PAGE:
Included in this post are several pictures showing the search and rescue equipment. Hopefully the pictures will give the reader some ideas as to how the equipment was stored and an idea as to what some of the equipment looked like. Unfortunately, as has been the case throughout this blog I frequently do not have the names of the photographers and thus hope I do not offend anyone by including the pictures in this post. My apologies to the photographers for not having the information for providing credit. Should I find the names of the photographers, credits will be applied or pictures removed as required when I update the document?
A quick note, the theme and intent of this blog is rapidly reaching the point originally conceived as the end, however as the posts were being entered, there are other ways that the blog can and will go that will benefit the modeler, so stay in touch.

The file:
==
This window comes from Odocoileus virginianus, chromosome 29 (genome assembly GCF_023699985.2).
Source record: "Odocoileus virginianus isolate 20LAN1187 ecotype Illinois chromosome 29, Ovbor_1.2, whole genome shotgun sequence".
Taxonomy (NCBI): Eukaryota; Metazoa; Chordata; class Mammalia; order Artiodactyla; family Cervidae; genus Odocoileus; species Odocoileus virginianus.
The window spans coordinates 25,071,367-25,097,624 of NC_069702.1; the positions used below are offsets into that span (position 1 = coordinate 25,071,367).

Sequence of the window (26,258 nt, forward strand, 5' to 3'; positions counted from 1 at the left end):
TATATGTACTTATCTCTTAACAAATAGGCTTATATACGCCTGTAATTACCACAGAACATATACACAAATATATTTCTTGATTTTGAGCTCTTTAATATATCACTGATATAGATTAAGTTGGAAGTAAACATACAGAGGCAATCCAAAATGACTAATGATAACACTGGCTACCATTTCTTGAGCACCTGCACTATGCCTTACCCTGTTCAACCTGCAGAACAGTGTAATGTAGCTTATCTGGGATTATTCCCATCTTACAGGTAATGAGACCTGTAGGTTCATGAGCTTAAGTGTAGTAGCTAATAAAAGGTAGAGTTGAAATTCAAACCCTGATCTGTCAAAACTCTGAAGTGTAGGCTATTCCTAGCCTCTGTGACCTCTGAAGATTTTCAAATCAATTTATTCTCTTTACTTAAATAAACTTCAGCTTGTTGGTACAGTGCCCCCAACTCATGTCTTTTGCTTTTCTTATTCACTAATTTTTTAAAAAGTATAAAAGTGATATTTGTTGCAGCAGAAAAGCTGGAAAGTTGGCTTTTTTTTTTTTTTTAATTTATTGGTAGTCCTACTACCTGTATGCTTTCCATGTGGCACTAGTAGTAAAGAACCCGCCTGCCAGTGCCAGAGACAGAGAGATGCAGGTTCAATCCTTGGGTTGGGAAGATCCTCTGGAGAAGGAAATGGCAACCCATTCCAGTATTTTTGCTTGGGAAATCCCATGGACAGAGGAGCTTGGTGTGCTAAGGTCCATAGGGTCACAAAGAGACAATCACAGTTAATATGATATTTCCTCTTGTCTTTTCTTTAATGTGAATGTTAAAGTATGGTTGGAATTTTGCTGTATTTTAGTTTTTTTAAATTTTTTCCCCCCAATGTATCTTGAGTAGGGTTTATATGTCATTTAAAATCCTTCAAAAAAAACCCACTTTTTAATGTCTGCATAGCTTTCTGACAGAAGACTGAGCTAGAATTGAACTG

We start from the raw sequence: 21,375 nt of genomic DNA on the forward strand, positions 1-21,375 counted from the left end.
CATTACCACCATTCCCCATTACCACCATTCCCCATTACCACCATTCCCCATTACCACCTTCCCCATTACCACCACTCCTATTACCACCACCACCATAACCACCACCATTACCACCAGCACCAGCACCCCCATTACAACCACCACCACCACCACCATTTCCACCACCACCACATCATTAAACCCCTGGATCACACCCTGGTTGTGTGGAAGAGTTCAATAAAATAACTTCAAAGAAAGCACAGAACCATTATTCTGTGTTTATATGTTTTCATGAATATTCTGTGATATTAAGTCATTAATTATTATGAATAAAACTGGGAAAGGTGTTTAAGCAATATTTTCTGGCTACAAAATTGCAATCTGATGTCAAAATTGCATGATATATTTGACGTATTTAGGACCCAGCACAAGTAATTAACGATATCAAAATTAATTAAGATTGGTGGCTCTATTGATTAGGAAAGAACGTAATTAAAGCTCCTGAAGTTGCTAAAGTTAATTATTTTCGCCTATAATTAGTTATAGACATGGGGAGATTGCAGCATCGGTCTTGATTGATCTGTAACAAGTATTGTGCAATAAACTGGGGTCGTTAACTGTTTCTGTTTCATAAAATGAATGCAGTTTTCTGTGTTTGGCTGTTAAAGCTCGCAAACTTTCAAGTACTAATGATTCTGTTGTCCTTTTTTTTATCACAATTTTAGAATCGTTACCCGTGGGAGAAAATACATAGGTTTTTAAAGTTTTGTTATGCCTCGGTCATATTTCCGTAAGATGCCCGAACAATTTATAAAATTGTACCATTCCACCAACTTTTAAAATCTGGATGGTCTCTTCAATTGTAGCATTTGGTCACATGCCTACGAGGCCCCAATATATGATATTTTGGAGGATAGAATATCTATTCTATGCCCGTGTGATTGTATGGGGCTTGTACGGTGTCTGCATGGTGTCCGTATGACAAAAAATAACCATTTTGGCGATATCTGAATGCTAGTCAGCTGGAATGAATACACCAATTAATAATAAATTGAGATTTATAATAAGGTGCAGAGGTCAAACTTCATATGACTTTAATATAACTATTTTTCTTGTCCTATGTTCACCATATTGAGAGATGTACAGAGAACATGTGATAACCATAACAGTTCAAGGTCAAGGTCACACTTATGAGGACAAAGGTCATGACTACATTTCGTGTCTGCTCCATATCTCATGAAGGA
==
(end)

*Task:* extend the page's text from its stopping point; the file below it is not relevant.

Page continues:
Billy Pugh Rescue Net and Stokes Litter
In 1976 when I arrived at my first SAR squadron, we regularly practiced with the Billy Pugh and Stokes Litter. Over time the Billy Pugh, like the front door pickup fell out of favour and by the time the Labrador and Voyageur were retired, the procedures were only occasionally used. The Litter on the other hand was a mainstay in the equipment used in the full extreme of rescue scenarios. It is my intent to show some pictures that may become the inspiration for a 113/113A diorama.
413 Transport and Rescue Squadron, based in Summerside, Prince Edward Island practice recovery of personnel using the Billy Pugh rescue net. 301 Pictured above in Summerside harbour is pre-SARCUP and still equipped with the Swedish boom.